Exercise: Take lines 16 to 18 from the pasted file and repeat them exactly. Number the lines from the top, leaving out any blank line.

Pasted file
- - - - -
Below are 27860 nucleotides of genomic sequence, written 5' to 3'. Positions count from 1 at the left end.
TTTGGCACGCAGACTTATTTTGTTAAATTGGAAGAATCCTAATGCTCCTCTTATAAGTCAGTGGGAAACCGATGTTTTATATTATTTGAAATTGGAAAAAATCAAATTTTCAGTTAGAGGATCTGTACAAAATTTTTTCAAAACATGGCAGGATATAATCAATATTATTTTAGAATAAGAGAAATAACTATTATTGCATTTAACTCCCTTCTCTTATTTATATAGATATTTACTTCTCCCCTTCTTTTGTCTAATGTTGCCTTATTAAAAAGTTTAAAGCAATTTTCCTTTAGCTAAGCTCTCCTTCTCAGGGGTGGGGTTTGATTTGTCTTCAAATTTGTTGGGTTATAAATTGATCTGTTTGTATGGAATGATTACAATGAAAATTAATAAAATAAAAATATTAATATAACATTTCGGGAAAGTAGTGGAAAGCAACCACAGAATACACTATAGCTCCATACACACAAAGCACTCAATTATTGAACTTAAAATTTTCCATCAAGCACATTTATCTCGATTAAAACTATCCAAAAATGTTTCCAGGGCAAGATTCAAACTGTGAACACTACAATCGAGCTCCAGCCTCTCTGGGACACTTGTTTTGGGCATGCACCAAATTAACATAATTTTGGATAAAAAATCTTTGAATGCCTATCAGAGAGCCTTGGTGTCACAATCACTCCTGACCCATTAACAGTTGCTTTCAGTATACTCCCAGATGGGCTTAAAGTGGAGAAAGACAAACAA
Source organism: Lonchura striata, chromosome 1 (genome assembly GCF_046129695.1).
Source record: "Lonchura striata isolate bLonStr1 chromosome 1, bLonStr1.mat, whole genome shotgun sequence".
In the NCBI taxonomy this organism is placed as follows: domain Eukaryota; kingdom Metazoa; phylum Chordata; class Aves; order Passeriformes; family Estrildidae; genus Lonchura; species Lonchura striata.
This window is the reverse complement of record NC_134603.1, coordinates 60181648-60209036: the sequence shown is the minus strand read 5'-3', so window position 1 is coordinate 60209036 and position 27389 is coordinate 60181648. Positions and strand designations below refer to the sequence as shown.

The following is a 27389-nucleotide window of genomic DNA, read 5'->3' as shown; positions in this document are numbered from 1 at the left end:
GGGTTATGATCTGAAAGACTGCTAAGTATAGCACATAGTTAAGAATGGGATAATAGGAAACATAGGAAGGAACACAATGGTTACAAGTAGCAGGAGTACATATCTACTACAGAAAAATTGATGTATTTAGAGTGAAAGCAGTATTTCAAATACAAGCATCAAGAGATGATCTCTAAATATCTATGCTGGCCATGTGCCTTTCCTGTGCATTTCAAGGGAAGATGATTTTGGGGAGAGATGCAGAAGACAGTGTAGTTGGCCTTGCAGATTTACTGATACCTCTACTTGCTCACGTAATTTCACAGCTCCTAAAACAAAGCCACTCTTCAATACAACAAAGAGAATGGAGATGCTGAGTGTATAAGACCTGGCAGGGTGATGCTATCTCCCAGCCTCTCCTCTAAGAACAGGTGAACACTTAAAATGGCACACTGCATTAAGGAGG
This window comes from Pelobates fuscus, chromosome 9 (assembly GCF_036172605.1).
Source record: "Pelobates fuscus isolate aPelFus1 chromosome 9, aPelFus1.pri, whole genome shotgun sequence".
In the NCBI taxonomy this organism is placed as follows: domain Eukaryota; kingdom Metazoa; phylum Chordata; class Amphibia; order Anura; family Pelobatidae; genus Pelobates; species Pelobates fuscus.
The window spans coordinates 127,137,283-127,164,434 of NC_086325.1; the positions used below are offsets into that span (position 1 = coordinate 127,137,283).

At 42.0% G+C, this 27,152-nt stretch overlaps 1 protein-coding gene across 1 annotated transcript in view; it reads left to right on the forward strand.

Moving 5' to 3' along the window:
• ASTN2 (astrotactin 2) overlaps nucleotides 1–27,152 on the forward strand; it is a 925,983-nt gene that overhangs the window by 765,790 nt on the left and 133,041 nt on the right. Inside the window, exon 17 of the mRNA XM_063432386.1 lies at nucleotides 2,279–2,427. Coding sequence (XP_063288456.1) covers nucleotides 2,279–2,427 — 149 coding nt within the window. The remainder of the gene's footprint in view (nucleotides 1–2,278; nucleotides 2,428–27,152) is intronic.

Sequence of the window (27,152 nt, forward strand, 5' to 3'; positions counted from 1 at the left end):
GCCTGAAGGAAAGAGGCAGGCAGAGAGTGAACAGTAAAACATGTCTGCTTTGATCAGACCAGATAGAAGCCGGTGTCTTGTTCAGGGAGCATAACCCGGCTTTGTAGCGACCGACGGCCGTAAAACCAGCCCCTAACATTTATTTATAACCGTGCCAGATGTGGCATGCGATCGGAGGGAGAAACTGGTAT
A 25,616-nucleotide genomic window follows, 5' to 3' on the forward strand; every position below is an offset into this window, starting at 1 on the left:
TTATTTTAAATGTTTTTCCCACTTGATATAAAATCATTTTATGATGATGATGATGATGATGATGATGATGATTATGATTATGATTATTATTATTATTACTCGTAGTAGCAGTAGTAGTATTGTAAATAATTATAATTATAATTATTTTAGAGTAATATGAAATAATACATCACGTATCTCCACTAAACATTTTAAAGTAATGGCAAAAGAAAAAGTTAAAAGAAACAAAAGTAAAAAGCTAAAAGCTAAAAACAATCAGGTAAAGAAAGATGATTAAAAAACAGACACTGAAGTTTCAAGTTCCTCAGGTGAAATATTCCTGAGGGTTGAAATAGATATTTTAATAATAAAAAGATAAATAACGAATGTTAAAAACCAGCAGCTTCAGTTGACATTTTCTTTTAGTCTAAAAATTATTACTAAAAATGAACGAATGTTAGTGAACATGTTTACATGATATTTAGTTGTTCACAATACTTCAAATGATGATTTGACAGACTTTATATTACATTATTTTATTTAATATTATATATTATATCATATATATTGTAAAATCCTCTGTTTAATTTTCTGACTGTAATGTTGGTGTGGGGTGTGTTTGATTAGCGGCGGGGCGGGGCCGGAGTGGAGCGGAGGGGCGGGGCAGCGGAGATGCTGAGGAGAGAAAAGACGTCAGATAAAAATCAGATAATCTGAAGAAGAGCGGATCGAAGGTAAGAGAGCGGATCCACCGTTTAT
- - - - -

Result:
Sequence of the window (27,152 nt, forward strand, 5' to 3'; positions counted from 1 at the left end):
GCCTGAAGGAAAGAGGCAGGCAGAGAGTGAACAGTAAAACATGTCTGCTTTGATCAGACCAGATAGAAGCCGGTGTCTTGTTCAGGGAGCATAACCCGGCTTTGTAGCGACCGACGGCCGTAAAACCAGCCCCTAACATTTATTTATAACCGTGCCAGATGTGGCATGCGATCGGAGGGAGAAACTGGTAT
A 25,616-nucleotide genomic window follows, 5' to 3' on the forward strand; every position below is an offset into this window, starting at 1 on the left: